• Use: From their observations, they are able to use the information gained to formulate a riding plan; adjusting their position, speed, gear and acceleration to maintain safe progress and deal with any hazards that may present themselves in a quiet and unflustered manner. Hazards, in this context, could be construed as anything that impinges on the safety of the rider or other road users.

 

  • Give: The advanced rider, having taken and used the information from their observations is now in a good position to provide other road users with information. This may be in the form of using their indicators to warn other traffic of an impending change in direction, brake lights to warn following traffic that they are slowing down or might even include the use of the horn to warn people that they are there. Their position on the road will also provide some idea of their intentions.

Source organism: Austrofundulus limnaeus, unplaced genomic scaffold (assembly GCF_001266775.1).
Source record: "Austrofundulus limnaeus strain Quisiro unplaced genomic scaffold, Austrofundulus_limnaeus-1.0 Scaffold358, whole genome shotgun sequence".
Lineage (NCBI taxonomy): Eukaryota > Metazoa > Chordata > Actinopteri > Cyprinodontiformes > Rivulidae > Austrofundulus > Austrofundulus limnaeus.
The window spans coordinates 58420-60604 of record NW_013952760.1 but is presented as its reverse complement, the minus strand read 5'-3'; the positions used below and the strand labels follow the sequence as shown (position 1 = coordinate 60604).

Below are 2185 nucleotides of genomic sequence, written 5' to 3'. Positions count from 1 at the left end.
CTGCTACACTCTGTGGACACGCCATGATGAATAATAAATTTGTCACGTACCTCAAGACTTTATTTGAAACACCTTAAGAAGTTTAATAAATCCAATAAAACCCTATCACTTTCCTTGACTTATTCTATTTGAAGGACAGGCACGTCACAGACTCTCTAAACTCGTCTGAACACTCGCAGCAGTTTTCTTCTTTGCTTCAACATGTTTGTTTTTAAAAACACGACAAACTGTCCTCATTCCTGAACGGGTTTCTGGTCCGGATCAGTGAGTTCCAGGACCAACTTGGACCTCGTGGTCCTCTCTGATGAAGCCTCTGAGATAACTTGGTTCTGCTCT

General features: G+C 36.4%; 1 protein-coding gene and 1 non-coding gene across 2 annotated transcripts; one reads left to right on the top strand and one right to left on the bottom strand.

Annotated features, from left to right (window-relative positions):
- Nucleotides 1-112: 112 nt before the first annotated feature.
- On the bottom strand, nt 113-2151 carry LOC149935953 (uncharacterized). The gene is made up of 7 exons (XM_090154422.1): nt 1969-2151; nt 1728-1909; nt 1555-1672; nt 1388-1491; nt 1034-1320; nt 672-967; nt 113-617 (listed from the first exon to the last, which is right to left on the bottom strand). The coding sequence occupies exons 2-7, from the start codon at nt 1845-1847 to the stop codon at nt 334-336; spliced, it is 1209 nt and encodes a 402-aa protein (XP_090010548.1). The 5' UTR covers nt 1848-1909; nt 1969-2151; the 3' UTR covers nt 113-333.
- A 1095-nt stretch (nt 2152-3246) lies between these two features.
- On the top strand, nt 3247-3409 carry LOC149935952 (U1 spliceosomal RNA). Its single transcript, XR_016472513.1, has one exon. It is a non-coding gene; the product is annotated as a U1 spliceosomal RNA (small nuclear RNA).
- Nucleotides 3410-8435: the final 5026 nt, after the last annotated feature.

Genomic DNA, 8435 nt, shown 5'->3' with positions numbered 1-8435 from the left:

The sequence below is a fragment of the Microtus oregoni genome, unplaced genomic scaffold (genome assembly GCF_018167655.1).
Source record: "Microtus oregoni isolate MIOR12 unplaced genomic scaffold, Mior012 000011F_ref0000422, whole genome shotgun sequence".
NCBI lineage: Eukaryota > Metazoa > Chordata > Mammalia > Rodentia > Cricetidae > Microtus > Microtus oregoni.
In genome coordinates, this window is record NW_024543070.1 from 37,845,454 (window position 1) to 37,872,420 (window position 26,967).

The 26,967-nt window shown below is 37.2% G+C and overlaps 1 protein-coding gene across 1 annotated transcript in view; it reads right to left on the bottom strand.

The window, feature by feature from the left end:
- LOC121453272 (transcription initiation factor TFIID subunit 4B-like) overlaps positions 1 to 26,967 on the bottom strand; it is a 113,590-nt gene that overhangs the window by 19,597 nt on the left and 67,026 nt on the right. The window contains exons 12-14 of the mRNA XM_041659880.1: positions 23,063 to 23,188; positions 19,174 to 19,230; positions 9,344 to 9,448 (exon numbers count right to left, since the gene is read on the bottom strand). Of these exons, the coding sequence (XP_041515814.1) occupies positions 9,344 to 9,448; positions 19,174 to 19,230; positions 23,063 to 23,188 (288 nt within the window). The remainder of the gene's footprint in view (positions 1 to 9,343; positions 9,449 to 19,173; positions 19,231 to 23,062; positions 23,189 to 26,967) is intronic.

Position

The correct position of the bike on the road is important in maintaining rider safety, bike stability and a good view of the road ahead to get early warning of possible hazards. A rider should not adjust his road position to obtain a better view, only to maintain the one they already have, adjusting it as the view ahead changes. NEVER SACRIFICE SAFETY FOR POSITION.

Speed

Many riders equate “progress” with speed, but this is not necessarily the case. The correct speed is judged by many factors, including the prevailing legal limit for the class of road. The question the rider needs to be asking at this point in the System is whether this is a safe speed to negotiate a particular hazard bearing in mind that if the unexpected does happen that the rider can stop safely, on their side of the road, in the distance they can see to be clear.

Gear